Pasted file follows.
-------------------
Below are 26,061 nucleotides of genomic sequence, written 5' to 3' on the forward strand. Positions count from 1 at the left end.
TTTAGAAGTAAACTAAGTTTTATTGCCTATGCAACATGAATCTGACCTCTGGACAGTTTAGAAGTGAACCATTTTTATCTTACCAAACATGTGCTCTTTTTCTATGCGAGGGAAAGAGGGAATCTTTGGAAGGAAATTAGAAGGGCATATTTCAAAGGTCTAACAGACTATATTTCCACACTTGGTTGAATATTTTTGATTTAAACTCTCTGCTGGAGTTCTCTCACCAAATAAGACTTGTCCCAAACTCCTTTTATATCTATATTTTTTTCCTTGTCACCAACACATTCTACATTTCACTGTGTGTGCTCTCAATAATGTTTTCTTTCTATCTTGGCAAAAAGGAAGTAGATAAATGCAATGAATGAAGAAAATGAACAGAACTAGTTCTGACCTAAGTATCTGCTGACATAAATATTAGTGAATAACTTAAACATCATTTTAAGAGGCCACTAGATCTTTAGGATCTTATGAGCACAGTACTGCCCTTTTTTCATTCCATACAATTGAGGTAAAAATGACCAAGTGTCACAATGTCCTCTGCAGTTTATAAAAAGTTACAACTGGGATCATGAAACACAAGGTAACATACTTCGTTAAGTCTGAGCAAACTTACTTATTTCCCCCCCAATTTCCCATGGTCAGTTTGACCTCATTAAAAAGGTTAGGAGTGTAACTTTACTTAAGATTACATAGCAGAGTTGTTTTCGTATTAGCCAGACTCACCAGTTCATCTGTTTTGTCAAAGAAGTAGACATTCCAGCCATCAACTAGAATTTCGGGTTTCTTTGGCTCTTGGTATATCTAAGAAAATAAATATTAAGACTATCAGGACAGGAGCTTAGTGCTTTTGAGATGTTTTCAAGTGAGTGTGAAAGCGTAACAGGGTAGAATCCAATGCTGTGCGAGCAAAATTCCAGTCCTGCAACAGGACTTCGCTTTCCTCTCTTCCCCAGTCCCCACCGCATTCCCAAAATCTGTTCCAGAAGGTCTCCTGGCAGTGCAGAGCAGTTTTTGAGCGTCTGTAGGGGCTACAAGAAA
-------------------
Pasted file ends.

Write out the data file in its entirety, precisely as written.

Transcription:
Below are 26,061 nucleotides of genomic sequence, written 5' to 3' on the forward strand. Positions count from 1 at the left end.
TTTAGAAGTAAACTAAGTTTTATTGCCTATGCAACATGAATCTGACCTCTGGACAGTTTAGAAGTGAACCATTTTTATCTTACCAAACATGTGCTCTTTTTCTATGCGAGGGAAAGAGGGAATCTTTGGAAGGAAATTAGAAGGGCATATTTCAAAGGTCTAACAGACTATATTTCCACACTTGGTTGAATATTTTTGATTTAAACTCTCTGCTGGAGTTCTCTCACCAAATAAGACTTGTCCCAAACTCCTTTTATATCTATATTTTTTTCCTTGTCACCAACACATTCTACATTTCACTGTGTGTGCTCTCAATAATGTTTTCTTTCTATCTTGGCAAAAAGGAAGTAGATAAATGCAATGAATGAAGAAAATGAACAGAACTAGTTCTGACCTAAGTATCTGCTGACATAAATATTAGTGAATAACTTAAACATCATTTTAAGAGGCCACTAGATCTTTAGGATCTTATGAGCACAGTACTGCCCTTTTTTCATTCCATACAATTGAGGTAAAAATGACCAAGTGTCACAATGTCCTCTGCAGTTTATAAAAAGTTACAACTGGGATCATGAAACACAAGGTAACATACTTCGTTAAGTCTGAGCAAACTTACTTATTTCCCCCCCAATTTCCCATGGTCAGTTTGACCTCATTAAAAAGGTTAGGAGTGTAACTTTACTTAAGATTACATAGCAGAGTTGTTTTCGTATTAGCCAGACTCACCAGTTCATCTGTTTTGTCAAAGAAGTAGACATTCCAGCCATCAACTAGAATTTCGGGTTTCTTTGGCTCTTGGTATATCTAAGAAAATAAATATTAAGACTATCAGGACAGGAGCTTAGTGCTTTTGAGATGTTTTCAAGTGAGTGTGAAAGCGTAACAGGGTAGAATCCAATGCTGTGCGAGCAAAATTCCAGTCCTGCAACAGGACTTCGCTTTCCTCTCTTCCCCAGTCCCCACCGCATTCCCAAAATCTGTTCCAGAAGGTCTCCTGGCAGTGCAGAGCAGTTTTTGAGCGTCTGTAGGGGCTACAAGAAA